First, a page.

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Sonus Misses the MarkSonus Misses the Mark

Claims of record Q4 orders do little to soothe declining revenues and another delayed earnings report

March 4, 2005

3 Min Read
Sonus Misses the Mark

The saga of Sonus Networks Inc. (Nasdaq: SONS) continued yesterday, as the company filed only a partial earnings report -- and one that showed revenues declining from the previous quarter at that.

The good news is Sonus's bookings hit an all-time company record during the fourth quarter, which ended Dec. 31. "We won substantial new business in the fourth quarter that we expect to tell you about in 2005," Sonus chairman and CEO Hassan Ahmed said on a conference call with analysts yesterday.

Investors weren't cheered, though -- Sonus shares plunged $1.01 (18 percent) to $4.50 in after-hours trading.

The problem was that today's partial filing predicts fourth-quarter revenues of $43 million to $46 million and earnings per share of 2 or 3 cents (see Sonus Reports Preliminary Q4). That's short of analysts' expectations of $49.9 million revenues and earnings of 2 cents per share, as tabulated by Reuters Research.

Worse, the numbers represent a revenue drop from the third quarter of 2004, when Sonus reported revenues of $46.8 million and net income of $10.3 million, or 4 cents per share.

Sonus is holding back the full earnings report until it publishes its Form 10-K with the SEC. The company wants to wait for the accompanying audit to be completed, "in light of previously reported material weaknesses in [the] internal control over financial reporting" according to a Sonus statement.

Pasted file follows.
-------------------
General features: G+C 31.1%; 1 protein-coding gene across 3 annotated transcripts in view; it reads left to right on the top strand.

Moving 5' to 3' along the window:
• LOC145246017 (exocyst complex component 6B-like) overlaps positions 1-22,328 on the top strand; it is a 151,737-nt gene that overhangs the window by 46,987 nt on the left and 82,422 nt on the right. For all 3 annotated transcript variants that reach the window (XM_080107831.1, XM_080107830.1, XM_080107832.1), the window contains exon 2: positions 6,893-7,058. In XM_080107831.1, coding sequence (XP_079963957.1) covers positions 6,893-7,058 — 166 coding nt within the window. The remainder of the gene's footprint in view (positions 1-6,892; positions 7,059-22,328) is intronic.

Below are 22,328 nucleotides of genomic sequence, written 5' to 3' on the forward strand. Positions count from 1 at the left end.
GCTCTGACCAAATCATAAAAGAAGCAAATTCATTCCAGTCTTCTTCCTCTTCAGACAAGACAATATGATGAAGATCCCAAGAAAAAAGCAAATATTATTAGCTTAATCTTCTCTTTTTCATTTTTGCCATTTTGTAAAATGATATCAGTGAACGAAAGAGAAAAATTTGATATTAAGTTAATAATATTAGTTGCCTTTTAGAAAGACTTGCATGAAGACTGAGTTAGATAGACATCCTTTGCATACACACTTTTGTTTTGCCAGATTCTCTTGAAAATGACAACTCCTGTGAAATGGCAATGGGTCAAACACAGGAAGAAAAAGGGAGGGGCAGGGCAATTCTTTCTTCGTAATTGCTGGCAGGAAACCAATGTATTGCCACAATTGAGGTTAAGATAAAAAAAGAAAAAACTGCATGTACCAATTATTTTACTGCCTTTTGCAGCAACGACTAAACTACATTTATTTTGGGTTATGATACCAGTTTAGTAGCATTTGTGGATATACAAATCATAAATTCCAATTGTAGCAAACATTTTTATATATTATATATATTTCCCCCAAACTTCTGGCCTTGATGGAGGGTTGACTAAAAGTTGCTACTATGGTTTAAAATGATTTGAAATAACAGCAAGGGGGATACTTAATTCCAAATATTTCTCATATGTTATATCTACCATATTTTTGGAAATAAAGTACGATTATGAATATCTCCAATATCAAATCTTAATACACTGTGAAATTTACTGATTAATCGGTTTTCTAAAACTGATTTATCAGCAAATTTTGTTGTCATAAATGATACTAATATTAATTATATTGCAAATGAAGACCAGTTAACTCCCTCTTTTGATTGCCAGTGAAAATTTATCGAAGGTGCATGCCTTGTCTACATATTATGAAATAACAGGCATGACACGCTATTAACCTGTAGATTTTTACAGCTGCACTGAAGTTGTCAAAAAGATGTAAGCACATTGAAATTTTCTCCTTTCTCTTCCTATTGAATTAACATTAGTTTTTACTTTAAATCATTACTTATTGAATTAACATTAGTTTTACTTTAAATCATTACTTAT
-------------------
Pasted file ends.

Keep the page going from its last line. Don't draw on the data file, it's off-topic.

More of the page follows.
It's a tough start for a year that was supposed to mark Sonus's redemption. The company had gotten caught up in its financial restatements and was looking forward to a year of increased carrier spending (see Sonus: Whew! and Sonus Sets for a Critical Q1).

Irritated analysts noted on Sonus's conference call that this latest delay came after waiting two months past the quarter's end to hear any earnings news. Moreover, Sonus's third-quarter earnings were reported without a hitch, seemingly indicating that the era of delays and restatements was ending.

"At what point do you become a normal company?" analyst Paul Silverstein, of Credit Suisse First Boston Corp., asked Sonus.

Regarding the delay, Sonus officials said they're being conservative with the fourth quarter because year-end reporting carries requirements that other quarters don't. Sonus is also slowed by the adjustments needed to comply with Section 404 of the Sarbanes-Oxley law -- and, as executives had told analysts earlier, the company got a late start in that transition because so much of last year was spent restating 2003 earnings (see Sonus: Not out of the Woods Yet).

Section 404 of Sarbanes-Oxley refers to a set of controls public companies must exert over any internal processes that touch financial reporting. The law requires management to make a report at the end of every year detailing those processes, and the report must be attested to by an external auditor. Sonus is just one of more than 500 public companies that have now reported difficulty complying with Sarbanes-Oxley to the Securities and Exchange Commission (SEC), according to The Wall Street Journal.

On a brighter note, Sonus announced that its coffers contained an unprecedented $313 million in cash and equivalents at the end of 2004. “That’s very positive,” says Janco Partners Inc. analyst Eric Buck. “My read is that the business is fine. These are shortfalls in internal function –- it isn’t fraud -- it’s misfeasance not malfeasance.”

As for those "record" orders, Sonus officials warned that the associated revenues aren't just around the corner. "Some of these large customer deployments play themselves out over a period of time," Ahmed said.

But he repeatedly stressed that Sonus's fourth quarter was glorious. "This particular Q4 represents a growth in our wins and our customer base and really in the diversification of our customers in and outside of the United States," he said.

— Craig Matsumoto, Senior Editor, and Mark Sullivan, Reporter, Light Reading

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